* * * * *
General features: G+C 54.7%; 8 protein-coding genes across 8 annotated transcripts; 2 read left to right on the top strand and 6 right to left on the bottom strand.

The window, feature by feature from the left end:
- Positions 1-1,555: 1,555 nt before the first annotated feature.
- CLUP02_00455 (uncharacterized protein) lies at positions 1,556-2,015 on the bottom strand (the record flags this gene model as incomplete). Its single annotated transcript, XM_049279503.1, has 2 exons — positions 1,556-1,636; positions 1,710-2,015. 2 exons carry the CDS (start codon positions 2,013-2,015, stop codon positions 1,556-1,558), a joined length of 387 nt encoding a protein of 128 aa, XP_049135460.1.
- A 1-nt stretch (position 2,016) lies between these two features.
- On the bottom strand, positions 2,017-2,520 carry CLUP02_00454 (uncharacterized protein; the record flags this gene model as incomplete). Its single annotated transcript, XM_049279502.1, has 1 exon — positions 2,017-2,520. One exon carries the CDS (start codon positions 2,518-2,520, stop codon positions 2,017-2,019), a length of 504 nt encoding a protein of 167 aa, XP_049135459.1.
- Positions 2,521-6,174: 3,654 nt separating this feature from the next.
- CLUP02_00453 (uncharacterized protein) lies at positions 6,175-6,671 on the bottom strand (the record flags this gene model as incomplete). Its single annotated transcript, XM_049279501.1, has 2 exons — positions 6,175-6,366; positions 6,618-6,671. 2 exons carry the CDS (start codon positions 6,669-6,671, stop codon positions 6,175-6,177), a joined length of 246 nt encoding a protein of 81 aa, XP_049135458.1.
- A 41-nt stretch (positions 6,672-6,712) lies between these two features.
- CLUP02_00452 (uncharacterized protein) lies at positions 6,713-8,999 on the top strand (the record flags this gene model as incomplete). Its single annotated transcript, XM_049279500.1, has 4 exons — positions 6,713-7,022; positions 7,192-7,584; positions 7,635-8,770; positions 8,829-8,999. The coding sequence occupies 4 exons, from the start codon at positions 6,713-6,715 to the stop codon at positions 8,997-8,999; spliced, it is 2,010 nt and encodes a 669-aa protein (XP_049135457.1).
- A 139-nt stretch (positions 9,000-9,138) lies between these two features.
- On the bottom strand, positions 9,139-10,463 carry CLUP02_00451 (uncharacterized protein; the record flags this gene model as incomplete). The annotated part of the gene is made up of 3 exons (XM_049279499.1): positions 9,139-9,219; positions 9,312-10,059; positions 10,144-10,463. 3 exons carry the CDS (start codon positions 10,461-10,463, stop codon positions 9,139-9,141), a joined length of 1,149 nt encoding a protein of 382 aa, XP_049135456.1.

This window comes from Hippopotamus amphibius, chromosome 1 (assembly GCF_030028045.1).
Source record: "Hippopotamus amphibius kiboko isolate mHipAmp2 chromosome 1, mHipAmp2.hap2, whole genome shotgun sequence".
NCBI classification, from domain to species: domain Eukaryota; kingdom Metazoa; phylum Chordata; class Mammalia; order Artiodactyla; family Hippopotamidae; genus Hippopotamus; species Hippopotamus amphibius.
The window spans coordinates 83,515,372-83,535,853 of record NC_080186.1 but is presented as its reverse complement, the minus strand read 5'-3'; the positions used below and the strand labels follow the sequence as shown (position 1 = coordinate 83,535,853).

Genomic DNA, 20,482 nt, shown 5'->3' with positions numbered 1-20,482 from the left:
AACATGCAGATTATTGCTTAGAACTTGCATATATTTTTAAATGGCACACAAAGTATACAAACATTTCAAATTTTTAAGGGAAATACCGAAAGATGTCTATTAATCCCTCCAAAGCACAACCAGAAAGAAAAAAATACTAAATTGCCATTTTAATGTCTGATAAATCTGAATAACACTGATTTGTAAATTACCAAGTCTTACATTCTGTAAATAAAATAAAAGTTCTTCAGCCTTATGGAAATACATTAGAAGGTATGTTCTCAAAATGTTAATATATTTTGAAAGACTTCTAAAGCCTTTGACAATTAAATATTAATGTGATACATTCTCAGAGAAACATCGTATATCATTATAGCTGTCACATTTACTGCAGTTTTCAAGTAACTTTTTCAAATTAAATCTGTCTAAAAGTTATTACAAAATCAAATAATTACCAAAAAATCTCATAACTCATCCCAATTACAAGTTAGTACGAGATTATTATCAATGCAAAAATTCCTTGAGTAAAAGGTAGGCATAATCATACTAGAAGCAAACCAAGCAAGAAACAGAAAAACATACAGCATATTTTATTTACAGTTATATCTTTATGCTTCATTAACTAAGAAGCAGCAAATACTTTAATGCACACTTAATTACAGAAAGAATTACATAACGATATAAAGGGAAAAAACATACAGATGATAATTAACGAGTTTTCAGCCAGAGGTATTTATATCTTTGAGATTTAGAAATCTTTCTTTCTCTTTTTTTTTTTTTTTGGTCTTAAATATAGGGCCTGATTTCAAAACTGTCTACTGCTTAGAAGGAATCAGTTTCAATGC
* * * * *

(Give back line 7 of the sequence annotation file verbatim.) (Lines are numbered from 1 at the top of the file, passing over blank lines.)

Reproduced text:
- Positions 2,521-6,174: 3,654 nt separating this feature from the next.